curse of the D' Andrados
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When Manuel D'Andrado went with the Dutch to capture Jaffna from the Portuguese, there was an attempted coup, where several people were hung, drawn, quartered and their bodies exhibited as an example. Baldaeus reports this in graphic detail in his book 'A Description of Ceylon'. One of those thus killed was Louis Poothathamby, a Tamil.
His descendents were angry with Don Manuel D'Andrado and many years later a play was produced called 'Poothathamby Nadagam' and became well known. According to this play Don Manuel had an eye for Poothathamby's wife and was spurned by her. In revenge Don Manuel implicated Poothathamby in the coup, and got him killed.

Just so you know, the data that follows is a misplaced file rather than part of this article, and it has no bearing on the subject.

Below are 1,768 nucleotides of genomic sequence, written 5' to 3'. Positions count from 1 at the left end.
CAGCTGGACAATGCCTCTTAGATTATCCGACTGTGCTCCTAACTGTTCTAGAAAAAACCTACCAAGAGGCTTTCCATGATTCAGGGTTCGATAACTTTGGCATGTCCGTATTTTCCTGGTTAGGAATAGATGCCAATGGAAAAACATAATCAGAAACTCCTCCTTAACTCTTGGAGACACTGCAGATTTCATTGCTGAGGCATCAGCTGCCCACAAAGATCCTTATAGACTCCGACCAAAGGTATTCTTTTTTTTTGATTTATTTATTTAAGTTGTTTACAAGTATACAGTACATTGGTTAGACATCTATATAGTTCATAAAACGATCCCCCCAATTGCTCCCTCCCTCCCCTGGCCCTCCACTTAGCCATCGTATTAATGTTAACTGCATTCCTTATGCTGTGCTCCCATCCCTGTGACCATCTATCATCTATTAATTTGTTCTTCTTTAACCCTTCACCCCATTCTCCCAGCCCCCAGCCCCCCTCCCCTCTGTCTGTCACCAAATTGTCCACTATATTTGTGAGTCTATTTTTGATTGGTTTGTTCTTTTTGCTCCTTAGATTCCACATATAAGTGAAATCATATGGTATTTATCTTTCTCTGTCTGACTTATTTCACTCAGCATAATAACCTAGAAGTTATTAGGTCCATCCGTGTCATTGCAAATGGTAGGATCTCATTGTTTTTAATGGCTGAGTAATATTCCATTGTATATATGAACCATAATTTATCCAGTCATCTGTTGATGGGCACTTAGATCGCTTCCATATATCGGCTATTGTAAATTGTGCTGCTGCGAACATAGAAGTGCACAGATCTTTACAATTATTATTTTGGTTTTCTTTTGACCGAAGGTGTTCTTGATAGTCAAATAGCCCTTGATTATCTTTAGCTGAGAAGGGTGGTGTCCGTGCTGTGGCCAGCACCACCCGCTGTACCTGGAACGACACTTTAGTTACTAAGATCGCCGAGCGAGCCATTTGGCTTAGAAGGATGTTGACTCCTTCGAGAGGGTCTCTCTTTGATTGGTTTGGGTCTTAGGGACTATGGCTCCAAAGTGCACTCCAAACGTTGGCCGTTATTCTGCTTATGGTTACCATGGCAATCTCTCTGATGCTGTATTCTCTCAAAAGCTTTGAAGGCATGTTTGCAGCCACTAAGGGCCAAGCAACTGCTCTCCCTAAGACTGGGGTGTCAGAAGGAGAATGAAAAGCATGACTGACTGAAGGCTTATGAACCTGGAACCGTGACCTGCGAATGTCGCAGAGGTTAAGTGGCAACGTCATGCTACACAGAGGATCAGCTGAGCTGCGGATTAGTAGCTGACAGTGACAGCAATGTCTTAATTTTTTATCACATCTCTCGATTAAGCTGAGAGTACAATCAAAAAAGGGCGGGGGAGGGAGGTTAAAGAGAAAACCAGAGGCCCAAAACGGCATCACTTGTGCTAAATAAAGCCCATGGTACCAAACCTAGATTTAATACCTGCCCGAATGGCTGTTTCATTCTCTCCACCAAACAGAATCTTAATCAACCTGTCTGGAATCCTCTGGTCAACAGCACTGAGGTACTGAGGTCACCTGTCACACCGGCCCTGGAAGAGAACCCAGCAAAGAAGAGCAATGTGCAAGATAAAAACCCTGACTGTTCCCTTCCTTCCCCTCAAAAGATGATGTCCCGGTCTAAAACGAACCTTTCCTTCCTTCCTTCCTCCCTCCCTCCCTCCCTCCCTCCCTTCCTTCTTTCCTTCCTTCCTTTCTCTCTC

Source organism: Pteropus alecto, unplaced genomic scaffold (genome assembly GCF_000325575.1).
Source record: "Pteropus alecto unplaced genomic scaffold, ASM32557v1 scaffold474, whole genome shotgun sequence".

The women in the 'Pootha' household would attend the kovil and wipe the floor with their long tresses, calling for a curse on the D'Andrados, for them to be wiped out in seven generations.
In the play Manuel was killed by an elephant on his way back to Colombo. However this is all make believe as many references are made to Don Manuel in later years. The main authentic refutation of this is found in “The Memoirs of Ryckloff Van Goens”, written five years later, in 1663 (Reimers’ Tr.). Van Goens, the outgoing Dutch Governor recommends to his successor in office, both Don Manuel d’ Andrado and Don Louis d’Andrado. This is what he writes of Don Manuel: Don Manuel d’Andrado is lately, returned from Jaffnapattam, and although ‘he has not acquitted himself to my entire satisfaction, Your Excellency may well employ him again on account of his knowledge of Pasdun Korale, but he is prodigiously arrogant.
See the Reference section, Baldaeus 'A Description of Ceylon' and C. Brito 'Yalpana-Vaipava-Malai' for a full account of this interesting story.